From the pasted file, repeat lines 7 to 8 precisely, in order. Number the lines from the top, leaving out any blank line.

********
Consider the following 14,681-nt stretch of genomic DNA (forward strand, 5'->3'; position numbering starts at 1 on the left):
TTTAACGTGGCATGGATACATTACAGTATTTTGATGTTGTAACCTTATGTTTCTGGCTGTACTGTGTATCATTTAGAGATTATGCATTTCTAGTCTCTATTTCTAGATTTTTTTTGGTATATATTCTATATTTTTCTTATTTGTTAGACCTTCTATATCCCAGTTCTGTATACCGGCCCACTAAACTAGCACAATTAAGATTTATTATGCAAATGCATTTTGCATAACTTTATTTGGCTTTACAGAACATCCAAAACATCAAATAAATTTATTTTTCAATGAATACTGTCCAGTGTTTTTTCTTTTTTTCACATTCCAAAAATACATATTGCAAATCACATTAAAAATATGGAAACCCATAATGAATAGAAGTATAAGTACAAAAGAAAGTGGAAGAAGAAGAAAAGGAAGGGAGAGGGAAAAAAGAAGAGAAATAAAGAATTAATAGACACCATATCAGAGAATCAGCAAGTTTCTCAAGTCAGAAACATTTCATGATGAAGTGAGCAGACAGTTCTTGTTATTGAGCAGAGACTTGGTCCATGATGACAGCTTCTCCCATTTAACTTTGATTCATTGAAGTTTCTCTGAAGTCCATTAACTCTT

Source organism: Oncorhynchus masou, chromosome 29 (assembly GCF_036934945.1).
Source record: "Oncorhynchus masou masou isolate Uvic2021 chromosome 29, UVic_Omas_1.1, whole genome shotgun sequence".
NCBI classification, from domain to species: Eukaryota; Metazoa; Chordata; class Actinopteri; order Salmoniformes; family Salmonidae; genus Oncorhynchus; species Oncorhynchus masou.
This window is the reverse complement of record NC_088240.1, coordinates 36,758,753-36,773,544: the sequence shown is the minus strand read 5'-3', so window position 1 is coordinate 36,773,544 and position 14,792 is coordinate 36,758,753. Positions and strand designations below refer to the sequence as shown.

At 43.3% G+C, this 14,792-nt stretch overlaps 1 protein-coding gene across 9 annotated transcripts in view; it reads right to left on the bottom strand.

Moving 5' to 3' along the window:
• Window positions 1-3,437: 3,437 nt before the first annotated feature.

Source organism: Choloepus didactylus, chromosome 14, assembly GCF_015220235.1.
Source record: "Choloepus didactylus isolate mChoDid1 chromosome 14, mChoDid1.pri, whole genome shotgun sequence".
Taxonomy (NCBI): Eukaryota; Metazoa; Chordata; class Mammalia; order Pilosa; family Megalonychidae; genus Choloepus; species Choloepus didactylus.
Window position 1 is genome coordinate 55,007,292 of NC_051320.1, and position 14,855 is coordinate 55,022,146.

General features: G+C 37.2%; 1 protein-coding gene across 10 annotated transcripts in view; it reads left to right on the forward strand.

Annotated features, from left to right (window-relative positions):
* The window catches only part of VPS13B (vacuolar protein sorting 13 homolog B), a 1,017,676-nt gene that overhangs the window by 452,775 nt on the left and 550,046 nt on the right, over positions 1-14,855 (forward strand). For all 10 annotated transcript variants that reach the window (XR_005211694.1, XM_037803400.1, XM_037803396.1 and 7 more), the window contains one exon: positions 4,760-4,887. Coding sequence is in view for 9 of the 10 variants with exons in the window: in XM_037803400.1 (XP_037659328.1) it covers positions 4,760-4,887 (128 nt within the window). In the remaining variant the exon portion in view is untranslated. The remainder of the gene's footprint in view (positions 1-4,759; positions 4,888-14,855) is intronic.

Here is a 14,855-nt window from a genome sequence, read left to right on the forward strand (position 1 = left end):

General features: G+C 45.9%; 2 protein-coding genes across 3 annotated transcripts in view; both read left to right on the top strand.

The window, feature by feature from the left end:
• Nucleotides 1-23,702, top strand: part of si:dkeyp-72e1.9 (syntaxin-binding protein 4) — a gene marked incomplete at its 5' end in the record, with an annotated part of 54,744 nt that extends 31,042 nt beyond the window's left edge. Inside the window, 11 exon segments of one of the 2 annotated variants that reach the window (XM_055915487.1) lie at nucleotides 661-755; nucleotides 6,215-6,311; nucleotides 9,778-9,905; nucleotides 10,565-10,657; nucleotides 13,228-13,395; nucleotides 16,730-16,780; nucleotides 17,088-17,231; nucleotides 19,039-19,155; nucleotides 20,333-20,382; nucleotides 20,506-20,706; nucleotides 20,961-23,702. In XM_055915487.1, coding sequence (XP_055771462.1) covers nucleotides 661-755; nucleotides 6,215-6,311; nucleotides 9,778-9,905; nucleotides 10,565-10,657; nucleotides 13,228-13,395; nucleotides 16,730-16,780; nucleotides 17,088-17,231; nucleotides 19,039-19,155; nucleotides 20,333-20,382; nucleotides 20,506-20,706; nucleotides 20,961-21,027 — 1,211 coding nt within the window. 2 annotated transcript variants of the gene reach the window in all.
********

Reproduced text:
At 43.3% G+C, this 14,792-nt stretch overlaps 1 protein-coding gene across 9 annotated transcripts in view; it reads right to left on the bottom strand.

Moving 5' to 3' along the window: